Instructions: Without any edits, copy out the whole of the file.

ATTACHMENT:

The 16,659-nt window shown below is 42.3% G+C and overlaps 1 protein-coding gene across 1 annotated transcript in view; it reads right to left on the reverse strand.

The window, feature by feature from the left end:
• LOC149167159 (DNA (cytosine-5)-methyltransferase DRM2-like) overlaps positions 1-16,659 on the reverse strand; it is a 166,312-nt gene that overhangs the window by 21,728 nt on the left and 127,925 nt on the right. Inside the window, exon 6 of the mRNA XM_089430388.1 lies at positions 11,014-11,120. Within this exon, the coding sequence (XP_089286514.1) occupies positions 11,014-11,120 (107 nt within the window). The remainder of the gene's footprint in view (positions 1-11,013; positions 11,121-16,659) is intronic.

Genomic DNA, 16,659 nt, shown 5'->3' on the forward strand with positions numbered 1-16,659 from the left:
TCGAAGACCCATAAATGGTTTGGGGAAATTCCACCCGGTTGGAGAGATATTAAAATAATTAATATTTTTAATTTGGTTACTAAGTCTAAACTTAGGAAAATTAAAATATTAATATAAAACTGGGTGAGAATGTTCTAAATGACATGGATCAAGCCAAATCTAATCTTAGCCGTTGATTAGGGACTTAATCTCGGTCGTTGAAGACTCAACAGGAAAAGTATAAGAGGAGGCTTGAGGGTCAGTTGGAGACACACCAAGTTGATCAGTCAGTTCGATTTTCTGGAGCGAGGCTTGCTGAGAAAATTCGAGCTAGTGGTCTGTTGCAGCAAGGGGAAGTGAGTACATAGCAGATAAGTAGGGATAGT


The 16,659-nt window shown below is 42.3% G+C and overlaps 1 protein-coding gene across 1 annotated transcript in view; it reads right to left on the reverse strand.

The window, feature by feature from the left end:
• LOC149167159 (DNA (cytosine-5)-methyltransferase DRM2-like) overlaps positions 1-16,659 on the reverse strand; it is a 166,312-nt gene that overhangs the window by 21,728 nt on the left and 127,925 nt on the right. Inside the window, exon 6 of the mRNA XM_089430388.1 lies at positions 11,014-11,120. Within this exon, the coding sequence (XP_089286514.1) occupies positions 11,014-11,120 (107 nt within the window). The remainder of the gene's footprint in view (positions 1-11,013; positions 11,121-16,659) is intronic.

Genomic DNA, 16,659 nt, shown 5'->3' on the forward strand with positions numbered 1-16,659 from the left:
TCGAAGACCCATAAATGGTTTGGGGAAATTCCACCCGGTTGGAGAGATATTAAAATAATTAATATTTTTAATTTGGTTACTAAGTCTAAACTTAGGAAAATTAAAATATTAATATAAAACTGGGTGAGAATGTTCTAAATGACATGGATCAAGCCAAATCTAATCTTAGCCGTTGATTAGGGACTTAATCTCGGTCGTTGAAGACTCAACAGGAAAAGTATAAGAGGAGGCTTGAGGGTCAGTTGGAGACACACCAAGTTGATCAGTCAGTTCGATTTTCTGGAGCGAGGCTTGCTGAGAAAATTCGAGCTAGTGGTCTGTTGCAGCAAGGGGAAGTGAGTACATAGCAGATAAGTAGGGATAGT